The RBA’s latest inflation and wage predictions help explain why Australia’s interest rate nightmare isn’t over

The main worry is workers might demand more pay, employers will pass that on to prices, and a wage-price spiral will take off

Those hoping the Reserve Bank might cut Australian workers a bit of slack in its battle to curb inflation will be disappointed by the central bank’s latest economic report.

The release of the RBA’s quarterly statement on monetary policy on Friday does help us understand the thinking behind Tuesday’s decision to raise interest rates for a ninth meeting in a row and why further increases are likely in coming months.

The standout numbers were the higher projections for underlying inflation. The so-called trimmed mean gauge – which strips out more volatile movements – is what the RBA wants to see brought back within its target 2%-3% range over time.

Here are RBA's updated forecasts for the economy and inflation, as per its quarterly statement on monetary policy.

— (@p_hannam) February 10, 2023

The December quarter’s 6.9% reading popped higher than projected, and will only be pegged back to 6.25% by June and 4.25% by this December, the RBA now says. It will take another year to return to 3% – hence the bank’s intent to hike its cash rate several more times, come what may.

Several factors were behind the higher inflation projections for 2023, including a faster pickup in wages than expected.

Back in the September quarter, the wage price index rose 1% for the quarter and 3.1% annually.

True, the quarterly pace was the fastest since the March quarter of 2012. However, compared with consumer prices rising at 7.3% for the period, real wages went backwards at a record clip of 4%-plus.

We finally get the December quarter WPI on 22 February, and everyone expects some acceleration. The RBA forecasts it will reach 4.25% by the end of 2023 (CPI will be higher at 4.75%) before easing to 3.75% by mid-2025.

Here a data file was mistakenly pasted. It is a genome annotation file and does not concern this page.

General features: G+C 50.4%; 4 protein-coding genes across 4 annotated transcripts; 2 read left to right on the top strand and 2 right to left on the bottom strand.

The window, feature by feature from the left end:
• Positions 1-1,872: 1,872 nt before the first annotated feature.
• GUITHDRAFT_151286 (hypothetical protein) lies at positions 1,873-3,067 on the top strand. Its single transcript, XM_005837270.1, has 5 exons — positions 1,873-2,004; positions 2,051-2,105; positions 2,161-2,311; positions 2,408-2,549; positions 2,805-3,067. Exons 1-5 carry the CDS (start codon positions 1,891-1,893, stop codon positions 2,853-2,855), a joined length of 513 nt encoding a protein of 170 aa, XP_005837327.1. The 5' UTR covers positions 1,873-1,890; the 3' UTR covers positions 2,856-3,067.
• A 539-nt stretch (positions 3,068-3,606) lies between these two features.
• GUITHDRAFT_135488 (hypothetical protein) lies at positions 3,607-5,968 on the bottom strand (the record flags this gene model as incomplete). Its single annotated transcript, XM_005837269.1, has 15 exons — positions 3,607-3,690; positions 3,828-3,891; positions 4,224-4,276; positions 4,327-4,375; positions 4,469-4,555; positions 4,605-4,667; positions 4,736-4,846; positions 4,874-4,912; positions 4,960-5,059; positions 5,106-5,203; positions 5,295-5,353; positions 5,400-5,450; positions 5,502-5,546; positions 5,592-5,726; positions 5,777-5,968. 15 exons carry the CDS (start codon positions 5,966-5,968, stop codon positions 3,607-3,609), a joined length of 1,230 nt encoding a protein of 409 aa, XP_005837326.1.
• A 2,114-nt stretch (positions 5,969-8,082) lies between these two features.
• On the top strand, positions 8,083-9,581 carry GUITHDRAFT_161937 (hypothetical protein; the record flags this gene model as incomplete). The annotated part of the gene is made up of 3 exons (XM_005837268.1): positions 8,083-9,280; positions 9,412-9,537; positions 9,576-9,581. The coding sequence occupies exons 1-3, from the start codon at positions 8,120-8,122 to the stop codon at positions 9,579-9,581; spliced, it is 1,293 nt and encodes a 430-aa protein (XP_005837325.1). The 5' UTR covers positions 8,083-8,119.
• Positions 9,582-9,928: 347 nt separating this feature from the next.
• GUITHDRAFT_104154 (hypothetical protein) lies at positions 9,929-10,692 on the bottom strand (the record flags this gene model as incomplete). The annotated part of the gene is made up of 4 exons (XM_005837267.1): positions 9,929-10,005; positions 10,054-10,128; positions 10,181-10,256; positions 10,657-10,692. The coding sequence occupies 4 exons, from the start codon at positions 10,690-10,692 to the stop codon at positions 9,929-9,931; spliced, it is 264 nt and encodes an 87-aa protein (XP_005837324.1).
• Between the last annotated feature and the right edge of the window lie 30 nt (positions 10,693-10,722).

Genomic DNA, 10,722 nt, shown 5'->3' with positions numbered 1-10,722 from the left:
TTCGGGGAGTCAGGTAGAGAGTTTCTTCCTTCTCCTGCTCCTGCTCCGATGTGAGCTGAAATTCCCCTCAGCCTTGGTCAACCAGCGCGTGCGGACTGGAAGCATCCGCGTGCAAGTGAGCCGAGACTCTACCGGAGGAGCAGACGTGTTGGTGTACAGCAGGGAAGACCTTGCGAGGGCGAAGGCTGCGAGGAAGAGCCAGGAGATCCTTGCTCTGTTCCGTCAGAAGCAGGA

The RBA is forecasting real wages will continue to retreat, with increases not keeping up with inflation. However, the payments of bonuses and other incentives suggest workers' compensation might not be going backwards as fast as the WPI implies, the central bank says.

— (@p_hannam) February 10, 2023

“The near term outlook is higher than a few months ago, reflecting the stronger-than-expected September quarter WPI outcome and ongoing strength in timely indicators of wages growth,” the RBA said.

Lest the unions keep crying foul about real wages’ slide, the RBA hopes angst will be soothed by increases in the “broader measures of labour income growth”, such as bonus payments, promotions and working more overtime hours that pay better.

Taken together, such compensation is “expected to increase at a faster rate than the WPI”, the RBA hopes.

The central bank’s main worry seems to be workers might exploit the tight labour market to demand more dough. Employers will then pass that on to prices, and a wage-price spiral will take off.

Should that happen, “[stronger] feedback between wages and prices would result in persistently higher inflation throughout the forecast period, which could lead to inflation expectations becoming de-anchored”, the statement said.

Another point of notes is that “at least half” of the inflationary pressures in Australia are the result of supply shocks such as Russia’s invasion of Ukraine, the Covid pandemic disrupting activity and “poor weather”.

That doesn’t get us off the hook, though, because “substantial policy support” (ie handouts) contributed to demand for many goods and services exceeding supply.

The RBA is also closely monitoring how households cope with higher debt repayments – including the looming spike when about a third of mortgage holders switch from fixed rates of 2% or so to 5% or more as terms expire.

“Scheduled mortgage payments are projected to reach between 9.5% and 9.75% of household disposable income by the end of 2023, based on cash rate increases to date,” it said. Given what’s coming, make that 10% or more.

As bad as that sounds, households used the Covid years to funnel $120bn into mortgage offset and redraw accounts – or 7.75% of annual household income.

“Higher income borrowers hold a greater share of these buffers, but lower income borrowers in aggregate continued to contribute to their offset or redraw accounts over 2022,” it said, implying the buffer is not limited to the better-off.

One other point noted by John Hawkins, a former senior economist at both the RBA and Treasury and now lecturing at the University of Canberra, is the conclusion that “there is no evidence that the overall potency of monetary policy is any stronger in Australia than elsewhere”.

That piqued Hawkins’ curiosity. Australia’s relatively high household debt and the fact that a much higher proportion of mortgages are at variable rates than is the case elsewhere should make monetary policy more potent here.

“If the RBA has got this wrong, there is a risk that the cash rate may go too high,” he says.


Peter Hannam

The GuardianTramp

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